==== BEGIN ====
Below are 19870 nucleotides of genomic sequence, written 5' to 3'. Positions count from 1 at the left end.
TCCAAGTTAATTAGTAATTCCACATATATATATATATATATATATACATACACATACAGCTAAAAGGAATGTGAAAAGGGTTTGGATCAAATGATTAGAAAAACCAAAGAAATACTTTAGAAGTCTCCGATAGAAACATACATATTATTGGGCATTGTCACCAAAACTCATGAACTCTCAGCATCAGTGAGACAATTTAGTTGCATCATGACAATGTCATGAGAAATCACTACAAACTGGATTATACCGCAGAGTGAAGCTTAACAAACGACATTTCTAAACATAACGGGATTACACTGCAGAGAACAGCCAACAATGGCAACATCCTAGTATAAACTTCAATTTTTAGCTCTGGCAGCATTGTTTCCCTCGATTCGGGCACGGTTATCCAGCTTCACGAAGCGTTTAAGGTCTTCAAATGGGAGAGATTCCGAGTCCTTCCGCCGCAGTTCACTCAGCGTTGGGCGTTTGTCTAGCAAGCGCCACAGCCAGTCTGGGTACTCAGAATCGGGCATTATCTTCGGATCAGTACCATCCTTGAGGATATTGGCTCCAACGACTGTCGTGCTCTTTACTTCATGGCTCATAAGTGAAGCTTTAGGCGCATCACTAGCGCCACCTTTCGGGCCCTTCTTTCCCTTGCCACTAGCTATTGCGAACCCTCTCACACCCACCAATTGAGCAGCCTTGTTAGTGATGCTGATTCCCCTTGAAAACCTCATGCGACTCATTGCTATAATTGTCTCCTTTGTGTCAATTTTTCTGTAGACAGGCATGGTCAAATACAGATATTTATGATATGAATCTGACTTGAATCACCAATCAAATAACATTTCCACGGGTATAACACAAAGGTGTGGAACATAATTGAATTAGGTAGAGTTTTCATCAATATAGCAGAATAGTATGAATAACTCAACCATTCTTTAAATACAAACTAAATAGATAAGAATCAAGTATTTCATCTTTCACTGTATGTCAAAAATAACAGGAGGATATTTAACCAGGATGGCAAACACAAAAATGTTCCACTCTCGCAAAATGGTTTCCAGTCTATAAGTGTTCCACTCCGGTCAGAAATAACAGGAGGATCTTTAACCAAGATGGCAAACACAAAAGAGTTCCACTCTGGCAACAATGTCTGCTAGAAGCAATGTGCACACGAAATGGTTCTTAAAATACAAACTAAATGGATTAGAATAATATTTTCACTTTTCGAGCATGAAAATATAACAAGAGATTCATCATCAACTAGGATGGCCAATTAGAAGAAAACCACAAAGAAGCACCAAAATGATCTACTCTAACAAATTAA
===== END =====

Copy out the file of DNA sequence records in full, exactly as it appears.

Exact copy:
Below are 19870 nucleotides of genomic sequence, written 5' to 3'. Positions count from 1 at the left end.
TCCAAGTTAATTAGTAATTCCACATATATATATATATATATATATACATACACATACAGCTAAAAGGAATGTGAAAAGGGTTTGGATCAAATGATTAGAAAAACCAAAGAAATACTTTAGAAGTCTCCGATAGAAACATACATATTATTGGGCATTGTCACCAAAACTCATGAACTCTCAGCATCAGTGAGACAATTTAGTTGCATCATGACAATGTCATGAGAAATCACTACAAACTGGATTATACCGCAGAGTGAAGCTTAACAAACGACATTTCTAAACATAACGGGATTACACTGCAGAGAACAGCCAACAATGGCAACATCCTAGTATAAACTTCAATTTTTAGCTCTGGCAGCATTGTTTCCCTCGATTCGGGCACGGTTATCCAGCTTCACGAAGCGTTTAAGGTCTTCAAATGGGAGAGATTCCGAGTCCTTCCGCCGCAGTTCACTCAGCGTTGGGCGTTTGTCTAGCAAGCGCCACAGCCAGTCTGGGTACTCAGAATCGGGCATTATCTTCGGATCAGTACCATCCTTGAGGATATTGGCTCCAACGACTGTCGTGCTCTTTACTTCATGGCTCATAAGTGAAGCTTTAGGCGCATCACTAGCGCCACCTTTCGGGCCCTTCTTTCCCTTGCCACTAGCTATTGCGAACCCTCTCACACCCACCAATTGAGCAGCCTTGTTAGTGATGCTGATTCCCCTTGAAAACCTCATGCGACTCATTGCTATAATTGTCTCCTTTGTGTCAATTTTTCTGTAGACAGGCATGGTCAAATACAGATATTTATGATATGAATCTGACTTGAATCACCAATCAAATAACATTTCCACGGGTATAACACAAAGGTGTGGAACATAATTGAATTAGGTAGAGTTTTCATCAATATAGCAGAATAGTATGAATAACTCAACCATTCTTTAAATACAAACTAAATAGATAAGAATCAAGTATTTCATCTTTCACTGTATGTCAAAAATAACAGGAGGATATTTAACCAGGATGGCAAACACAAAAATGTTCCACTCTCGCAAAATGGTTTCCAGTCTATAAGTGTTCCACTCCGGTCAGAAATAACAGGAGGATCTTTAACCAAGATGGCAAACACAAAAGAGTTCCACTCTGGCAACAATGTCTGCTAGAAGCAATGTGCACACGAAATGGTTCTTAAAATACAAACTAAATGGATTAGAATAATATTTTCACTTTTCGAGCATGAAAATATAACAAGAGATTCATCATCAACTAGGATGGCCAATTAGAAGAAAACCACAAAGAAGCACCAAAATGATCTACTCTAACAAATTAA